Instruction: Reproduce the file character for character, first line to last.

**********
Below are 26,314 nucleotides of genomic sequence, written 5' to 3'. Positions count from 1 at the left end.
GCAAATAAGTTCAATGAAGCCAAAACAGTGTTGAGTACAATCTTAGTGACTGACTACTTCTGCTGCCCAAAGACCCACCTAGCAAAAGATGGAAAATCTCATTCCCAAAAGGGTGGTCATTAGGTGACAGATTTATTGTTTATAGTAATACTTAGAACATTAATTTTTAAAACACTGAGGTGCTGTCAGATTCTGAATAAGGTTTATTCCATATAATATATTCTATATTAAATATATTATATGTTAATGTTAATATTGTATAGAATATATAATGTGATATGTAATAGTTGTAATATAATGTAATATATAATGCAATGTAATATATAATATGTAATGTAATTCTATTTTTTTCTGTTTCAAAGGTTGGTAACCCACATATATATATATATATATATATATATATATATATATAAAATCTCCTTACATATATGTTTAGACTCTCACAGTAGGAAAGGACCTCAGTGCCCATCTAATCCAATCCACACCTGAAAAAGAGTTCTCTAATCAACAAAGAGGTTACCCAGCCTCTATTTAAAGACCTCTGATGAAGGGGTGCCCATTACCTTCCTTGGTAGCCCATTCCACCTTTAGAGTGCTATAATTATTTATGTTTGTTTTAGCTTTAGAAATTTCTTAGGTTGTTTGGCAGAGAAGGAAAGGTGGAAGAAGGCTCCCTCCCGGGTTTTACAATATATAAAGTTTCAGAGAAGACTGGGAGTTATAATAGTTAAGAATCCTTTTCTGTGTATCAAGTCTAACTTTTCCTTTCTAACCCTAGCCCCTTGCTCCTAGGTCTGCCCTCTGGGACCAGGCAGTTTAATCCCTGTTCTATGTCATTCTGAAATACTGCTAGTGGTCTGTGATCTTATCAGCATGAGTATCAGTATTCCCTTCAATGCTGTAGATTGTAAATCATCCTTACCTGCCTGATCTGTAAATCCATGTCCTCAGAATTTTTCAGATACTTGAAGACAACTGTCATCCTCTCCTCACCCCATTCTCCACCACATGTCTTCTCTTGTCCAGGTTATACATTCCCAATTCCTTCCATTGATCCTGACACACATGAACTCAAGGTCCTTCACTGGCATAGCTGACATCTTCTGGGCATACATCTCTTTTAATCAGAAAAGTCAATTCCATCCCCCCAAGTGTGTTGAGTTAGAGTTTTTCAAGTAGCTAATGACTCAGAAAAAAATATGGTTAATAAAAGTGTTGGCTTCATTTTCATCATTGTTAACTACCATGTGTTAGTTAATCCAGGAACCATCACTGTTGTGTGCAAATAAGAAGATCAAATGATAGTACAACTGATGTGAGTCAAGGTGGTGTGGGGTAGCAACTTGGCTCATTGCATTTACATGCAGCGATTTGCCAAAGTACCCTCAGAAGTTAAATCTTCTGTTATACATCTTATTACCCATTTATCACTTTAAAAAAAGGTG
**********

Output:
Below are 26,314 nucleotides of genomic sequence, written 5' to 3'. Positions count from 1 at the left end.
GCAAATAAGTTCAATGAAGCCAAAACAGTGTTGAGTACAATCTTAGTGACTGACTACTTCTGCTGCCCAAAGACCCACCTAGCAAAAGATGGAAAATCTCATTCCCAAAAGGGTGGTCATTAGGTGACAGATTTATTGTTTATAGTAATACTTAGAACATTAATTTTTAAAACACTGAGGTGCTGTCAGATTCTGAATAAGGTTTATTCCATATAATATATTCTATATTAAATATATTATATGTTAATGTTAATATTGTATAGAATATATAATGTGATATGTAATAGTTGTAATATAATGTAATATATAATGCAATGTAATATATAATATGTAATGTAATTCTATTTTTTTCTGTTTCAAAGGTTGGTAACCCACATATATATATATATATATATATATATATATATATATAAAATCTCCTTACATATATGTTTAGACTCTCACAGTAGGAAAGGACCTCAGTGCCCATCTAATCCAATCCACACCTGAAAAAGAGTTCTCTAATCAACAAAGAGGTTACCCAGCCTCTATTTAAAGACCTCTGATGAAGGGGTGCCCATTACCTTCCTTGGTAGCCCATTCCACCTTTAGAGTGCTATAATTATTTATGTTTGTTTTAGCTTTAGAAATTTCTTAGGTTGTTTGGCAGAGAAGGAAAGGTGGAAGAAGGCTCCCTCCCGGGTTTTACAATATATAAAGTTTCAGAGAAGACTGGGAGTTATAATAGTTAAGAATCCTTTTCTGTGTATCAAGTCTAACTTTTCCTTTCTAACCCTAGCCCCTTGCTCCTAGGTCTGCCCTCTGGGACCAGGCAGTTTAATCCCTGTTCTATGTCATTCTGAAATACTGCTAGTGGTCTGTGATCTTATCAGCATGAGTATCAGTATTCCCTTCAATGCTGTAGATTGTAAATCATCCTTACCTGCCTGATCTGTAAATCCATGTCCTCAGAATTTTTCAGATACTTGAAGACAACTGTCATCCTCTCCTCACCCCATTCTCCACCACATGTCTTCTCTTGTCCAGGTTATACATTCCCAATTCCTTCCATTGATCCTGACACACATGAACTCAAGGTCCTTCACTGGCATAGCTGACATCTTCTGGGCATACATCTCTTTTAATCAGAAAAGTCAATTCCATCCCCCCAAGTGTGTTGAGTTAGAGTTTTTCAAGTAGCTAATGACTCAGAAAAAAATATGGTTAATAAAAGTGTTGGCTTCATTTTCATCATTGTTAACTACCATGTGTTAGTTAATCCAGGAACCATCACTGTTGTGTGCAAATAAGAAGATCAAATGATAGTACAACTGATGTGAGTCAAGGTGGTGTGGGGTAGCAACTTGGCTCATTGCATTTACATGCAGCGATTTGCCAAAGTACCCTCAGAAGTTAAATCTTCTGTTATACATCTTATTACCCATTTATCACTTTAAAAAAAGGTG